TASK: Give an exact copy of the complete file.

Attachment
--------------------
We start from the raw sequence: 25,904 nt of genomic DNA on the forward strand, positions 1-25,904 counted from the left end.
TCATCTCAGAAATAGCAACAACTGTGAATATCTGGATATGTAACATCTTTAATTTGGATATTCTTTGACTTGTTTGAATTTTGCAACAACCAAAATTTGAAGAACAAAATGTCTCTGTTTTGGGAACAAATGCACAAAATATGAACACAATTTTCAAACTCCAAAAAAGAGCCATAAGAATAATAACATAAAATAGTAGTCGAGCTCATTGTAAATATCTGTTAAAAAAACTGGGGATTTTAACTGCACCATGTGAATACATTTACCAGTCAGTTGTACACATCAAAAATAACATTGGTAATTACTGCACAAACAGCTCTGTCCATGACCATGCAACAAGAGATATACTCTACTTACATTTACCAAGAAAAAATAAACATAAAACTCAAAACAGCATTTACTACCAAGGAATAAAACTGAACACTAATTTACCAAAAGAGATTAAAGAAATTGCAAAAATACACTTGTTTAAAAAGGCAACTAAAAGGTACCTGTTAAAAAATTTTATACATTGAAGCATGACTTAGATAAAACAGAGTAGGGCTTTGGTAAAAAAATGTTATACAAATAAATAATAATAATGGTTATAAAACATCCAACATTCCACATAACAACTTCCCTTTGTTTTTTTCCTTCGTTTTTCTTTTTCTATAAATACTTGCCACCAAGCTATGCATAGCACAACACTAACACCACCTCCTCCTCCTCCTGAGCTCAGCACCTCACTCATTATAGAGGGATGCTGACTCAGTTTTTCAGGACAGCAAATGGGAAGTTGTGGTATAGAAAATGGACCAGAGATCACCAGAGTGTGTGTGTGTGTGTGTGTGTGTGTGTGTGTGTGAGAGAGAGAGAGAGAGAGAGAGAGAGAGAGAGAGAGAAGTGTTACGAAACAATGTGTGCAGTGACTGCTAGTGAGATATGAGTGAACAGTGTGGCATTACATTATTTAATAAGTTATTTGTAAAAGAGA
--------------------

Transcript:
We start from the raw sequence: 25,904 nt of genomic DNA on the forward strand, positions 1-25,904 counted from the left end.
TCATCTCAGAAATAGCAACAACTGTGAATATCTGGATATGTAACATCTTTAATTTGGATATTCTTTGACTTGTTTGAATTTTGCAACAACCAAAATTTGAAGAACAAAATGTCTCTGTTTTGGGAACAAATGCACAAAATATGAACACAATTTTCAAACTCCAAAAAAGAGCCATAAGAATAATAACATAAAATAGTAGTCGAGCTCATTGTAAATATCTGTTAAAAAAACTGGGGATTTTAACTGCACCATGTGAATACATTTACCAGTCAGTTGTACACATCAAAAATAACATTGGTAATTACTGCACAAACAGCTCTGTCCATGACCATGCAACAAGAGATATACTCTACTTACATTTACCAAGAAAAAATAAACATAAAACTCAAAACAGCATTTACTACCAAGGAATAAAACTGAACACTAATTTACCAAAAGAGATTAAAGAAATTGCAAAAATACACTTGTTTAAAAAGGCAACTAAAAGGTACCTGTTAAAAAATTTTATACATTGAAGCATGACTTAGATAAAACAGAGTAGGGCTTTGGTAAAAAAATGTTATACAAATAAATAATAATAATGGTTATAAAACATCCAACATTCCACATAACAACTTCCCTTTGTTTTTTTCCTTCGTTTTTCTTTTTCTATAAATACTTGCCACCAAGCTATGCATAGCACAACACTAACACCACCTCCTCCTCCTCCTGAGCTCAGCACCTCACTCATTATAGAGGGATGCTGACTCAGTTTTTCAGGACAGCAAATGGGAAGTTGTGGTATAGAAAATGGACCAGAGATCACCAGAGTGTGTGTGTGTGTGTGTGTGTGTGTGTGTGTGTGAGAGAGAGAGAGAGAGAGAGAGAGAGAGAGAGAGAGAAGTGTTACGAAACAATGTGTGCAGTGACTGCTAGTGAGATATGAGTGAACAGTGTGGCATTACATTATTTAATAAGTTATTTGTAAAAGAGA